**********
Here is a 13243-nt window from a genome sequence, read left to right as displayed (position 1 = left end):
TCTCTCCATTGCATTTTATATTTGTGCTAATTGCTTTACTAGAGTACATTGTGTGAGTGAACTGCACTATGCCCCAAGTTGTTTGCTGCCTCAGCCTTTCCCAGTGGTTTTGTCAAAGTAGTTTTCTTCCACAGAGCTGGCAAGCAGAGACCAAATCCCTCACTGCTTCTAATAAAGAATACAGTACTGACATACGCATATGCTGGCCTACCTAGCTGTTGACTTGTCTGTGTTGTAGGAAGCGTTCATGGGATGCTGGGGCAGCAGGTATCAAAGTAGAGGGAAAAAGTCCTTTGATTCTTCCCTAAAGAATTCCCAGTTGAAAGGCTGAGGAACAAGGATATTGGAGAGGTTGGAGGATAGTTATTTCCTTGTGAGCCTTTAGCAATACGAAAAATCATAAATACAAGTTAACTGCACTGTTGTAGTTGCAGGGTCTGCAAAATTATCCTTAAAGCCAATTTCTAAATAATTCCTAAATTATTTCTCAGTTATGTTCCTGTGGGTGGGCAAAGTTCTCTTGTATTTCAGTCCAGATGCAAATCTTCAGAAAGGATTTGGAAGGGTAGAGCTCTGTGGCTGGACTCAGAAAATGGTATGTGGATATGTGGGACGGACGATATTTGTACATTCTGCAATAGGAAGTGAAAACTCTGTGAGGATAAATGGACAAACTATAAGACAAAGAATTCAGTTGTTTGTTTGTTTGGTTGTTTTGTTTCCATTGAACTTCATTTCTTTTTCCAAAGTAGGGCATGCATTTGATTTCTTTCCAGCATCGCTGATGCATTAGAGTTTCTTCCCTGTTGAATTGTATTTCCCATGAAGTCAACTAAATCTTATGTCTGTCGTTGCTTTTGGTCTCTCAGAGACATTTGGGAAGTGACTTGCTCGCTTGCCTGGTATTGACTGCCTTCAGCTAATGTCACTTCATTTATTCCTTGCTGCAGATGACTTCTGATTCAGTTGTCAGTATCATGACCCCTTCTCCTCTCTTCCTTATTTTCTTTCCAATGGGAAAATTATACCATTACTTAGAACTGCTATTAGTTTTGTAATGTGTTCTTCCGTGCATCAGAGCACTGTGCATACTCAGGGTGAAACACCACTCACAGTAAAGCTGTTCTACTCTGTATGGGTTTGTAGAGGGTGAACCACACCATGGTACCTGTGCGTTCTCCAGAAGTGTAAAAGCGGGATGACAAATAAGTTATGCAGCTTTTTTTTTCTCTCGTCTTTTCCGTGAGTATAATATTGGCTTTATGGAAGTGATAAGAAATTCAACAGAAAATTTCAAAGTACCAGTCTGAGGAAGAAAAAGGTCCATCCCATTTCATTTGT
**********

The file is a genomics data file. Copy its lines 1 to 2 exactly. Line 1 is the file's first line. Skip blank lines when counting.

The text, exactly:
Here is a 13243-nt window from a genome sequence, read left to right as displayed (position 1 = left end):
TCTCTCCATTGCATTTTATATTTGTGCTAATTGCTTTACTAGAGTACATTGTGTGAGTGAACTGCACTATGCCCCAAGTTGTTTGCTGCCTCAGCCTTTCCCAGTGGTTTTGTCAAAGTAGTTTTCTTCCACAGAGCTGGCAAGCAGAGACCAAATCCCTCACTGCTTCTAATAAAGAATACAGTACTGACATACGCATATGCTGGCCTACCTAGCTGTTGACTTGTCTGTGTTGTAGGAAGCGTTCATGGGATGCTGGGGCAGCAGGTATCAAAGTAGAGGGAAAAAGTCCTTTGATTCTTCCCTAAAGAATTCCCAGTTGAAAGGCTGAGGAACAAGGATATTGGAGAGGTTGGAGGATAGTTATTTCCTTGTGAGCCTTTAGCAATACGAAAAATCATAAATACAAGTTAACTGCACTGTTGTAGTTGCAGGGTCTGCAAAATTATCCTTAAAGCCAATTTCTAAATAATTCCTAAATTATTTCTCAGTTATGTTCCTGTGGGTGGGCAAAGTTCTCTTGTATTTCAGTCCAGATGCAAATCTTCAGAAAGGATTTGGAAGGGTAGAGCTCTGTGGCTGGACTCAGAAAATGGTATGTGGATATGTGGGACGGACGATATTTGTACATTCTGCAATAGGAAGTGAAAACTCTGTGAGGATAAATGGACAAACTATAAGACAAAGAATTCAGTTGTTTGTTTGTTTGGTTGTTTTGTTTCCATTGAACTTCATTTCTTTTTCCAAAGTAGGGCATGCATTTGATTTCTTTCCAGCATCGCTGATGCATTAGAGTTTCTTCCCTGTTGAATTGTATTTCCCATGAAGTCAACTAAATCTTATGTCTGTCGTTGCTTTTGGTCTCTCAGAGACATTTGGGAAGTGACTTGCTCGCTTGCCTGGTATTGACTGCCTTCAGCTAATGTCACTTCATTTATTCCTTGCTGCAGATGACTTCTGATTCAGTTGTCAGTATCATGACCCCTTCTCCTCTCTTCCTTATTTTCTTTCCAATGGGAAAATTATACCATTACTTAGAACTGCTATTAGTTTTGTAATGTGTTCTTCCGTGCATCAGAGCACTGTGCATACTCAGGGTGAAACACCACTCACAGTAAAGCTGTTCTACTCTGTATGGGTTTGTAGAGGGTGAACCACACCATGGTACCTGTGCGTTCTCCAGAAGTGTAAAAGCGGGATGACAAATAAGTTATGCAGCTTTTTTTTTCTCTCGTCTTTTCCGTGAGTATAATATTGGCTTTATGGAAGTGATAAGAAATTCAACAGAAAATTTCAAAGTACCAGTCTGAGGAAGAAAAAGGTCCATCCCATTTCATTTGT